What Your Child’s Eye Exam Should Evaluate

Children’s eye health can change pretty quickly, which is why it’s so important that they receive regular eye exams.

There are many children who do not receive regular eye exams that have undetected vision problems. Those vision problems can lead to learning problems, attention problems, and even behavioral problems. It isn’t unusual for children to be misdiagnosed as having something like attention deficit hyperactivity disorder (ADHD), when in actuality, their problems are caused by the fact that they can’t see clearly and it creates frustrations within them.

The American Optometric Association recommends that babies should have their first eye exam at the age of six months, another eye exam at the age of three, and then another one before they start kindergarten. After that, children should receive eye exams every one to two years, or as recommended by their eye doctor.

Scheduling an Eye Exam

When it’s time for your child to see an eye doctor, the time of the day that you schedule the exam can make a big difference in how well the exam goes. You want to schedule it for a time when your child is alert and in a good mood. It’s probably unrealistic to think that the exam will go successfully if your child is tired, cranky, and won’t sit still to have their eyes looked at.

Some children may also be apprehensive about having their eyes examined, so it’s important to reassure them that there’s nothing to worry about. You should also try to explain to them what the eye doctor is going to do, such as shining a light in their eyes, so they know what to expect. This will help to take the worry away so the exam will go much more smoothly.

You also want to look into and make sure that the eye doctor you schedule the exam with is used to working with children of your child’s age. Some eye doctors don’t see a whole lot of children so their approach with how they do exams on kids may not be the best and most comforting for your child. Eye doctors who are experienced with examining children’s eyes will know how to work with youngsters, ease their fears and make them comfortable.

Comprehensive Eye Exam

When your child goes in for their eye exam, there are specific things that need to be evaluated in order to ensure they are not suffering from any vision issues. It’s important that your child’s comprehensive eye exam evaluates each of the areas listed below, otherwise a vision problem could go undetected:

  • What Your Child’s Eye Exam Should EvaluateVisual Acuity – The eye exam should test for distance vision to see how sharp and clear the patient can see at a distance of 20 feet. The exam should also test for near vision to see how clearly and sharp they can see at close distances, reading distance in particular.
  • Focus – The eye examination should test to see how well your child’s eyes can maintain sharp and clear vision at different distances. A child whose eyes have difficulty focusing can become frustrated when they’re trying to read or do other similar activities.
  • Eye Muscle Strength – Looking carefully at the eye muscles can determine whether or not they are aligning properly. Poor alignment of the muscles can lead to problems such as amblyopia, or lazy eye, or it can cause their depth perception to decrease. If the eye muscles are not working together, this can cause issues when your child is trying to read and their eyes may get tired easier.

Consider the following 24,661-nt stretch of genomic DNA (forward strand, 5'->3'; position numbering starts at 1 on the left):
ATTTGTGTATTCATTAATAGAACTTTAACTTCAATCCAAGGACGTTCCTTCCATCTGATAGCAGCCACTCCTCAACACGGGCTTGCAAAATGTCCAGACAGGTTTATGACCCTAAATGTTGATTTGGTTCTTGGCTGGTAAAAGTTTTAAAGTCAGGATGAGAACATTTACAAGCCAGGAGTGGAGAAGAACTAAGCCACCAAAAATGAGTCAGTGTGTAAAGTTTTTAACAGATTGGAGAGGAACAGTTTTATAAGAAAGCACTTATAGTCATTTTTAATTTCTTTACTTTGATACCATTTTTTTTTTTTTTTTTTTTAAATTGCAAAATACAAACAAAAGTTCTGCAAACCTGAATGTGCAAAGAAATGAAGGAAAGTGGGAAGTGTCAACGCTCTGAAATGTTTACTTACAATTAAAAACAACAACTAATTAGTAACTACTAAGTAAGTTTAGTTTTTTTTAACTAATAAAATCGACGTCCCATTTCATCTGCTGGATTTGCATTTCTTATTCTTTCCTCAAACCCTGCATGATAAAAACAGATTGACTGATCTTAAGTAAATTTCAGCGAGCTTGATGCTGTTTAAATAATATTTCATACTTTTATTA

• Retinoscopy and Refraction – The eye doctor will use a light known as a retinoscope to determine the child’s prescription without the need to ask the child any questions regarding how well they can see, which is what is known as refraction. Sometimes eye doctors will use refraction and retinoscopy to determine your child’s eyeglass prescription.
  • Dilation – The eye doctor should dilate your child’s eyes to get a more in depth look at the overall health of the eyes.

If it is determined that your child needs eyeglasses, you and your child will then be able to pick out the frames that you want. If a more serious eye condition is detected, your eye doctor will explain what is going on with your child’s eyesight and then will speak with you about necessary treatment options.

Keeping Your Child’s Eyes Healthy

It’s important to start proper eye nutrition at as early an age as possible in an effort to prevent serious eye problems later on in life. Making sure your child eats their fruits and vegetables is extremely important for good eye health.

Everyone knows it can be near impossible to get kids to eat fruit and veggies – veggies especially, but there are many ways you can get creative with making sure they’re getting the amount they need. For instance, you can make smoothies with their favorite fruits and toss in a handful of spinach. The smoothie will turn green, but they won’t taste the spinach at all and they’ll be getting a good source of eye healthy nutrients from the spinach and fruits you included in the drink.

You can also try daily vitamin supplements like the Ocu-Plus Formula to help strengthen eyes and vision.


About Orlin Sorensen

My vision started to get blurry as a young teenager. Soon I was wearing glasses for just about everything. This was a hard blow for me because I had always dreamed of becoming a U.S. Navy fighter pilot which required perfect vision without glasses or surgery. But I wasn't ready to give up on my dreams, so I looked into every possible alternative which led me to eye exercises. Through daily vision training and eye exercises, I improved my vision from 20/85 to 20/20 and passed the Navy's visual acuity test. In fact Men's Health declared this one of the "Greatest Comebacks of All Time!" Now, I'm sharing exactly how I did it with the program that helped me so people like you can improve your vision safely and naturally, without glasses, contacts or laser surgery.

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